A Rutgers graduate student’s recent kidney donation to her father is the inspiration for her current master’s thesis.
Kidney disease is a condition that affects 31 million people in the United States, and is the ninth leading cause of death, according to the American Kidney Fund. One person who was diagnosed with this disease is Charles "Tom" Allen, who is the father of Laura Allen, a graduate student at the Rutgers School of Health Professions.
Genetically, Tom Allen had been at risk from the beginning. "We have had a family history of kidney problems," Laura Allen said.
Tom Allen was born with only one kidney and was also diagnosed with type 1 diabetes early on in his life. Although he maintained a healthy diet and controlled his intake of sugars, the diabetes still had an effect on him over time.
In February 2017, Tom Allen received the news that he was in renal failure, which is when the kidney is unable to remove waste and balance fluids. This diagnosis required a major change in his daily routine.
Tom Allen then had to visit his doctor to receive dialysis treatment, which is the process of removing blood from a person’s artery and purifying it by adding vital substances and later returning it to the vein. This meant his blood had to be purified through a machine on a regular basis.
At first, the diagnosis had been seen as a short-term ordeal, so her father had not been looking for a donor, Laura Allen said. A year into dialysis, the situation had changed, "taking a toll on (his) quality of life," Lauren Allen said.
Tom Allen was losing weight due to the treatment, and had to spend approximately 4 hours at the hospital three times a week to keep up with the dialysis treatment.
As a result, he decided to peruse the option of getting a transplant. Even before her father’s decision, Laura Allen offered to be his donor. When he finally expressed the need for a kidney, she was more than willing to go through the steps to help her father.
The pre-screening tests to become an organ donor were thorough. During the process, Laura Allen said she felt excitement at the idea of her father being able to recover, even though a great amount of patience was needed for the process. Tom Allen made the decision to get a transplant in May 2018, but the surgery took place later that year in October.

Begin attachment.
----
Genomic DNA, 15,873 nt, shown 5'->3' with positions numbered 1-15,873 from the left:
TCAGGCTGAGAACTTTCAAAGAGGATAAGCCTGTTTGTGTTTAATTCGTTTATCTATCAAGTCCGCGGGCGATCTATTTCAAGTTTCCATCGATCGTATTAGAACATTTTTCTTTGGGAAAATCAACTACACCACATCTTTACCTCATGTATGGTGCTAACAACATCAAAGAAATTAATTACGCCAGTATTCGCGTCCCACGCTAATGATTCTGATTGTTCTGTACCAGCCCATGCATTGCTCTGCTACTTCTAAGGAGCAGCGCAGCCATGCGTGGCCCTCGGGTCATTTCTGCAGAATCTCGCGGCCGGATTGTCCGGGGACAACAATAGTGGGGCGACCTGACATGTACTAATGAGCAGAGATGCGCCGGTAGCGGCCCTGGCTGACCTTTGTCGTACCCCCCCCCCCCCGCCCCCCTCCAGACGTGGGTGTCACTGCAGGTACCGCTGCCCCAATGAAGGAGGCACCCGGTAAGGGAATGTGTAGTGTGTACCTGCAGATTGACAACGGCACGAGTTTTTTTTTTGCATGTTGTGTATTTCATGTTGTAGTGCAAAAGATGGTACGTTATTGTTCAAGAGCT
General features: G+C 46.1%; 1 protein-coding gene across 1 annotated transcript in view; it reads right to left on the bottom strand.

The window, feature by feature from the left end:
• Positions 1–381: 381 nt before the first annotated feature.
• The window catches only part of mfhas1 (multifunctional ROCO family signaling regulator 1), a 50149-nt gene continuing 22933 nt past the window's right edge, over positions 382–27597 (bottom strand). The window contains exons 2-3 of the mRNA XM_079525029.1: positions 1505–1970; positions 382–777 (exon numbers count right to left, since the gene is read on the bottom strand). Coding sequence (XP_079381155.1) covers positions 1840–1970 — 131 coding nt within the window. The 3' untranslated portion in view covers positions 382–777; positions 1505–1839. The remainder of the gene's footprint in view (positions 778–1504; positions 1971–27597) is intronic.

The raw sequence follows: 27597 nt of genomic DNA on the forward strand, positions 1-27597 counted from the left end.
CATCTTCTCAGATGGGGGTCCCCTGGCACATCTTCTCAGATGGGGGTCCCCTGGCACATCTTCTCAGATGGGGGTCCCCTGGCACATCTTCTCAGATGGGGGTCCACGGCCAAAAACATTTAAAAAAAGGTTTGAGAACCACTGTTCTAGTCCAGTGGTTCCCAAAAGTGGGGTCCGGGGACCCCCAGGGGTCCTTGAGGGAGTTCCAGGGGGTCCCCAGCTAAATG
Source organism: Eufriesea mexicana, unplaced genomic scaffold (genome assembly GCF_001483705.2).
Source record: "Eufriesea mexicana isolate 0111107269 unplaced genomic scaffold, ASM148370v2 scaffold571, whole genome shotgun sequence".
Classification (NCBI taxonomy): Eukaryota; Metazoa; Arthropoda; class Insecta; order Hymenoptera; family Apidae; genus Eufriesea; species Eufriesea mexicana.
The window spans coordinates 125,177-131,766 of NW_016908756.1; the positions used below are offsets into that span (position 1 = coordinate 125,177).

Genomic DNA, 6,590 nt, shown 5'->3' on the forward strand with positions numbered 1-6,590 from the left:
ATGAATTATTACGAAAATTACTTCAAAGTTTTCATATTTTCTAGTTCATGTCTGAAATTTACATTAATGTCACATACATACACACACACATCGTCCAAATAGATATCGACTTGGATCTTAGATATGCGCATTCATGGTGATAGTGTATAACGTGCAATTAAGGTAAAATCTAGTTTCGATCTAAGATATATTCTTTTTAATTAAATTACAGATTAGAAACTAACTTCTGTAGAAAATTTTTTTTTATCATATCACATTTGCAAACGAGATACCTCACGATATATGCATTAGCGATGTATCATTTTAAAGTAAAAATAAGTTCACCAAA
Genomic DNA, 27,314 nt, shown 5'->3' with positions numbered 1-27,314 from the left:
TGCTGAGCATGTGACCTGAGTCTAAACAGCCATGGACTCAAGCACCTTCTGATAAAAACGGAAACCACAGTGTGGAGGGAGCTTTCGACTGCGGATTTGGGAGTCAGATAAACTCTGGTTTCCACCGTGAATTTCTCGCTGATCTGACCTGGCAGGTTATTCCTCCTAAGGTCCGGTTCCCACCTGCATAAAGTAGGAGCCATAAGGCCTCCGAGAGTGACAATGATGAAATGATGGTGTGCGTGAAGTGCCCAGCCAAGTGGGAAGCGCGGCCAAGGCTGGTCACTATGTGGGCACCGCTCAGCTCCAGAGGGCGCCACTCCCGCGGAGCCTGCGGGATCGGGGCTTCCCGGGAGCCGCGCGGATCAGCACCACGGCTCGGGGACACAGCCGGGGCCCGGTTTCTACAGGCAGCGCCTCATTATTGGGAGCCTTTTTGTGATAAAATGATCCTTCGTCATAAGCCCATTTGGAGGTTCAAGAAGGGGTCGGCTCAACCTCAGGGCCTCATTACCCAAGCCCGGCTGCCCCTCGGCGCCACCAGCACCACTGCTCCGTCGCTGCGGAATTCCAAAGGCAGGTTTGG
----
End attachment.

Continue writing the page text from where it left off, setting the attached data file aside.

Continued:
When the date of the surgery grew near, Laura Allen said she felt anxious about the process.
“Working in a hospital, you can see what can or can’t go wrong ... I got in my head a little bit, but it was never anything where I said I’m not gonna do this,” she said.
But after the surgery, Laura Allen said she had a greater feeling of appreciation for her own patients, since she was a dietitian. She recounted the feeling of nausea after the operation, and realized why patients were unwilling to eat after undergoing their surgeries.
Her hospital visit was less than a week long, but Laura Allen still had to adjust when she returned home after the operation.
Laura Allen also had to write a thesis for her master’s degree, and chose to work with Laura Byham-Gray, an expert in renal nutrition and professor in the Department of Nutritional Sciences.
She chose to work with Byham-Gray’s study because “it blended dietary intake and dialysis,” and it was a topic that related to her father. Laura Allen's thesis thus revolved around monitoring nutrients like the fat, cholesterol and fiber of patients on the dialysis treatment.
The ultimate goal of her study is to help guide medical practitioners in giving a more optimal diet for patients going through dialysis.
Since the surgery, Tom Allen has recovered, is off dialysis and is returning to a normal routine. Though the father-daughter duo had been close before the transplant, the experience caused a stronger bond to form.
“I just want to check in on him more and make sure he is feeling well,” Laura Allen said.